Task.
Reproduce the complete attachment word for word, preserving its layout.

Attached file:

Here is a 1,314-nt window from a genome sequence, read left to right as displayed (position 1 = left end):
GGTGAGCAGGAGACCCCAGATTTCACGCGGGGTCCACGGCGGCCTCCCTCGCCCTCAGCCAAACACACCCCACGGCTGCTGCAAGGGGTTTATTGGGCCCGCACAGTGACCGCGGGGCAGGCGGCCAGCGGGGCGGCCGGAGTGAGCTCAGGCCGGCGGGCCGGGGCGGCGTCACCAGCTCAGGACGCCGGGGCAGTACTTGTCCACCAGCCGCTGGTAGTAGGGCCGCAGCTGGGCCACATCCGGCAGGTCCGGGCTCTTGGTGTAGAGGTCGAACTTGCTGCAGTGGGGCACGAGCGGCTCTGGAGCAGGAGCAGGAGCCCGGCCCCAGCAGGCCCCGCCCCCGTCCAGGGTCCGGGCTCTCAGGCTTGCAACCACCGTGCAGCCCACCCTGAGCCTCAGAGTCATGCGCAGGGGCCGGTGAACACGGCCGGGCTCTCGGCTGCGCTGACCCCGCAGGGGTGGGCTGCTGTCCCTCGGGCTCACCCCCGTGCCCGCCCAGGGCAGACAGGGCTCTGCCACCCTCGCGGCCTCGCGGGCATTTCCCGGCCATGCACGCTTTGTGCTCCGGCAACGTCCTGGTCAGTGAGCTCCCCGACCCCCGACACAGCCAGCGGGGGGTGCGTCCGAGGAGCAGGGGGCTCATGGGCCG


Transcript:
Here is a 1,314-nt window from a genome sequence, read left to right as displayed (position 1 = left end):
GGTGAGCAGGAGACCCCAGATTTCACGCGGGGTCCACGGCGGCCTCCCTCGCCCTCAGCCAAACACACCCCACGGCTGCTGCAAGGGGTTTATTGGGCCCGCACAGTGACCGCGGGGCAGGCGGCCAGCGGGGCGGCCGGAGTGAGCTCAGGCCGGCGGGCCGGGGCGGCGTCACCAGCTCAGGACGCCGGGGCAGTACTTGTCCACCAGCCGCTGGTAGTAGGGCCGCAGCTGGGCCACATCCGGCAGGTCCGGGCTCTTGGTGTAGAGGTCGAACTTGCTGCAGTGGGGCACGAGCGGCTCTGGAGCAGGAGCAGGAGCCCGGCCCCAGCAGGCCCCGCCCCCGTCCAGGGTCCGGGCTCTCAGGCTTGCAACCACCGTGCAGCCCACCCTGAGCCTCAGAGTCATGCGCAGGGGCCGGTGAACACGGCCGGGCTCTCGGCTGCGCTGACCCCGCAGGGGTGGGCTGCTGTCCCTCGGGCTCACCCCCGTGCCCGCCCAGGGCAGACAGGGCTCTGCCACCCTCGCGGCCTCGCGGGCATTTCCCGGCCATGCACGCTTTGTGCTCCGGCAACGTCCTGGTCAGTGAGCTCCCCGACCCCCGACACAGCCAGCGGGGGGTGCGTCCGAGGAGCAGGGGGCTCATGGGCCG